4. Consider neurofeedback training. This is the newest form of treatment for ADD. Neurofeedback is sort of like weight-training for the brain. If you want to build up your muscles, you go to a gym and start an exercise routine. With neurofeedback, you go to a training center and exercise the neuropathways to build up your brain so that you can concentrate better. For a child, it's like going to gymnastics or piano lessons. In neurofeedback, a computer converts brain waves into game-like displays, such as a fish moving through a maze, puzzle pieces fitting together, or colorful images. The child's attentiveness controls what happens on the screen. If the child's mind wanders, as it does when he spaces out in the class, the colors on the monitor change or the action stops. The better he holds his attention, the better feedback he gets on the computer screen, and it's fun. Neurofeedback is like a workout for the wandering mind. The child learns to exercise pathways of the brain that control attention. The cost of neurofeedback is about the same as professional tutoring. It is expensive, with weekly or bi-weekly sessions over a 6-month to a year period running anywhere from $3,000 to $5,000. There are neurofeedback training centers in all major cities.

5. Medications. Remember, as I have said before, medications should be used in addition to the total management plan, not instead of it. As a pediatrician and father, I am concerned that each day several million American children go to school under the influence of mind-changing medications. Drugs should not be given with the attitude that they will control the child, but rather that the drug will help the child control himself. Stimulant drugs, such as Ritalin, are thought to work by stimulating the secretion of neurotransmitters, especially the neurotransmitters involving learning and behavior control centers, so that the child can pay appropriate attention and control inappropriate behavior. The working centers of the brain function it is to inhibit impulsive behavior. Think of stimulants as acting like a zoom lens that helps the child know his focus from general arousal to the task at hand. If your child does need medication, be sure to reinforce the fact that the child did it, not the pill, when the child succeeds. When I prescribe Ritalin, I call it "the focus pill." Be sure your child realizes that the pill is just to help him focus and to help the behavior and school management strategies sink in. ADD children tend to be smart. They feel "If nothing is wrong with me, why do I have to go to the doctor every month to get pills?" and "Why do I have to stand in line for my pill at the school nurse's office while all my friends are on the playground?" They may feel that they are bad, dumb or sick. With the help of your doctor or ADD counselor, be sure to clear up these misconceptions. Be sure to frame your child in a positive light. Children with ADD are constantly bombarded with negative terms, so it's up to you to become your child's advocate. If a person showers negatives on your child, such as "He's so disruptive," respond with "Yes, he's so enthusiastic." If a persons says, "She sure is hyperactive," respond with "Yes, she's very interested in everything."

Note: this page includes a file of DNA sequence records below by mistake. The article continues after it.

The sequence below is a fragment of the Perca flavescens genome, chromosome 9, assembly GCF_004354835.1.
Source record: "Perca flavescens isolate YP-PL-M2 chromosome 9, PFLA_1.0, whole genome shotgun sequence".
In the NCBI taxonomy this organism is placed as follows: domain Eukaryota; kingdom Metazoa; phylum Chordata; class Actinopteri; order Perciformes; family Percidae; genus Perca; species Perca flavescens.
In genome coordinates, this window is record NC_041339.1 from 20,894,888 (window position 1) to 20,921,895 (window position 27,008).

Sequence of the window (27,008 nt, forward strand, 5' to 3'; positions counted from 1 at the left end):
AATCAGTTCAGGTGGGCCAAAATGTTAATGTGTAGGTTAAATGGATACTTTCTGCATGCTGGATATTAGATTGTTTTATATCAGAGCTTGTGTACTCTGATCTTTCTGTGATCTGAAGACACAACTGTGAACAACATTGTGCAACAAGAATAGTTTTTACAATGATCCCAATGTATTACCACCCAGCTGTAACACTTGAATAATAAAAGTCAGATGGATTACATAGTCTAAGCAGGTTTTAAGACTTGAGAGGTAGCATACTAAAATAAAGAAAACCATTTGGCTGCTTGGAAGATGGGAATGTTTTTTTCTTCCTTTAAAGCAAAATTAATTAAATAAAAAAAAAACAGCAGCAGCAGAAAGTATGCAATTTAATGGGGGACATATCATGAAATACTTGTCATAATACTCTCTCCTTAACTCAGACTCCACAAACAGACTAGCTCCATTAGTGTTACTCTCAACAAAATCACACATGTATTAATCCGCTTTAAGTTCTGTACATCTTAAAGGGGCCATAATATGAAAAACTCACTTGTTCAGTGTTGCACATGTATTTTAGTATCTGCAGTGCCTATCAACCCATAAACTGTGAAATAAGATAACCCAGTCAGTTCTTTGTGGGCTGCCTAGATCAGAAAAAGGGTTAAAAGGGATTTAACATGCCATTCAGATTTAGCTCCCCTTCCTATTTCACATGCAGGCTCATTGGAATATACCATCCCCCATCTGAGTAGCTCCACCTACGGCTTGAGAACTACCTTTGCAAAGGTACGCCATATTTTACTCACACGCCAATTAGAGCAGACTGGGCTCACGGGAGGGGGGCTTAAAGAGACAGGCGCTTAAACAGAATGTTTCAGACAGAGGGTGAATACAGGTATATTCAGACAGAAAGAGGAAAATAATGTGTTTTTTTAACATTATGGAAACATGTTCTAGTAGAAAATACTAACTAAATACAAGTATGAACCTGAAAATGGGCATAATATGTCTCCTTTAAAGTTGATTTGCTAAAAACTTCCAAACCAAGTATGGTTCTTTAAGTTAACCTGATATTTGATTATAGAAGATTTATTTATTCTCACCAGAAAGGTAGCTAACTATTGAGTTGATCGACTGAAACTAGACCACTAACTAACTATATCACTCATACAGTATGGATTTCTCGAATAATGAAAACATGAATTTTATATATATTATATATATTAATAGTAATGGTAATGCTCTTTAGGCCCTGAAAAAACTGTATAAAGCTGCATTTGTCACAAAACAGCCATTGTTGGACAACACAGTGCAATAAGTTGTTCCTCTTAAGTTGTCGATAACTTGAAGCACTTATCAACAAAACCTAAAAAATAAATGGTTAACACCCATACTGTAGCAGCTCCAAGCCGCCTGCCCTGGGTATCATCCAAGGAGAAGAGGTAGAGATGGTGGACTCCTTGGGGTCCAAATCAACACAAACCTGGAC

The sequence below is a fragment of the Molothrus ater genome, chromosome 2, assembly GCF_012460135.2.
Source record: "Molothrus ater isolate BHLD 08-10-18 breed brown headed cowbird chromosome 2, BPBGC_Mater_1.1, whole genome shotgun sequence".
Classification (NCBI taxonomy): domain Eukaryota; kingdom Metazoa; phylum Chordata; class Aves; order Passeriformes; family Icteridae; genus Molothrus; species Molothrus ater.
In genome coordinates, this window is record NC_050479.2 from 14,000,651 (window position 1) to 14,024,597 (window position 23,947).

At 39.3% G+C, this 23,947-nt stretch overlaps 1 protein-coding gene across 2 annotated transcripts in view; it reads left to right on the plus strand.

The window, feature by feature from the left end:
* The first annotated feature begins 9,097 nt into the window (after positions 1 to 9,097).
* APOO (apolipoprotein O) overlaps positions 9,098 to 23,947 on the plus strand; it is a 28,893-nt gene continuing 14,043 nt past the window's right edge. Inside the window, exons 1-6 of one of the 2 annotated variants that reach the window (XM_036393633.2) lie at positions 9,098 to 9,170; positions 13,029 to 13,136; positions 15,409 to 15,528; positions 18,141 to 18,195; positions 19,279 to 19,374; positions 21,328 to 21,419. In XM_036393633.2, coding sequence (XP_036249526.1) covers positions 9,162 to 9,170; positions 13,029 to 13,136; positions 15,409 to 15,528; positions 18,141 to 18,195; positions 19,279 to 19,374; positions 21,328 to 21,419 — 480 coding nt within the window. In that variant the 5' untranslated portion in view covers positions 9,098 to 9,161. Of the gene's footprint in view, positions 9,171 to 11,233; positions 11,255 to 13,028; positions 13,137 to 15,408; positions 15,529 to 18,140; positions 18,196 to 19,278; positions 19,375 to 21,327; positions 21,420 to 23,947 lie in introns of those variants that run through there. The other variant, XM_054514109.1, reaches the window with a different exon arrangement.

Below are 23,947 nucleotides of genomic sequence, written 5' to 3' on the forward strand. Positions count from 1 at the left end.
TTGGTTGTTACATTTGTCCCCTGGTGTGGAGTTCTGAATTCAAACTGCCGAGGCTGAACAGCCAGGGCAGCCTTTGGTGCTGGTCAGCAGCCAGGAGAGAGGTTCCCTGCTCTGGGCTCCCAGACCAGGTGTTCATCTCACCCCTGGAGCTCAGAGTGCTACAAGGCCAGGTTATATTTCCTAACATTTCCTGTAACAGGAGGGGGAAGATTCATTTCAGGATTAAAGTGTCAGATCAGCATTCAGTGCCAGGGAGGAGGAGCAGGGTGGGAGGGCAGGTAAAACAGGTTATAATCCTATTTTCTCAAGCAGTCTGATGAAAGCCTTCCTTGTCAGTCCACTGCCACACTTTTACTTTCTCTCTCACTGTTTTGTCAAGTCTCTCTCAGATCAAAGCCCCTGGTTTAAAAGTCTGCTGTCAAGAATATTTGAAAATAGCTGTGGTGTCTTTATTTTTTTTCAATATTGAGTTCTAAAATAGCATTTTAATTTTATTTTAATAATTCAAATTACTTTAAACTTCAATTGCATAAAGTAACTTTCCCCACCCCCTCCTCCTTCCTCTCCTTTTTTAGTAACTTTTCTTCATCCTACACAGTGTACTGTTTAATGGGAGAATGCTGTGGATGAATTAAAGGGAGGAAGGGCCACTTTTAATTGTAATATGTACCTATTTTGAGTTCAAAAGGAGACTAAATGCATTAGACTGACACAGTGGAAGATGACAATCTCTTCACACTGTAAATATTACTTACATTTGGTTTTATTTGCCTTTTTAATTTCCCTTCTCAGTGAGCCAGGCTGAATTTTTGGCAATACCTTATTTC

Always keep in mind that ADD is a difference and not necessarily a deficit or disorder. Many famous people who have made this world a better and more interesting place in which to live had ADD, such as Edison, Churchill and Mozart. Mozart was capable of going through an incredible state of hyperfocus so he could compose an entire opera in only a few weeks, yet he had problems completing many other tasks. He was socially impulsive, financially irresponsible and died a pauper. Edison is another example of the ability to hyperfocus. He was in perpetual motion in his seat and his mind would wander. All of these people used these ADD traits to their advantage. How dull and different history would have been without them! These children are spontaneous, creative, and have the ability to intensely focus on tasks they like and those that have relevance. Your job as a parent is to shape the child's specialness to work to the child's advantage and not disadvantage. In some ways, parenting the child with ADD is like being a gardener -- you can't change the color of the flower or the time of the year it blooms, yet you can prune the plants and pick the weeds to help the flower blossom more beautifully.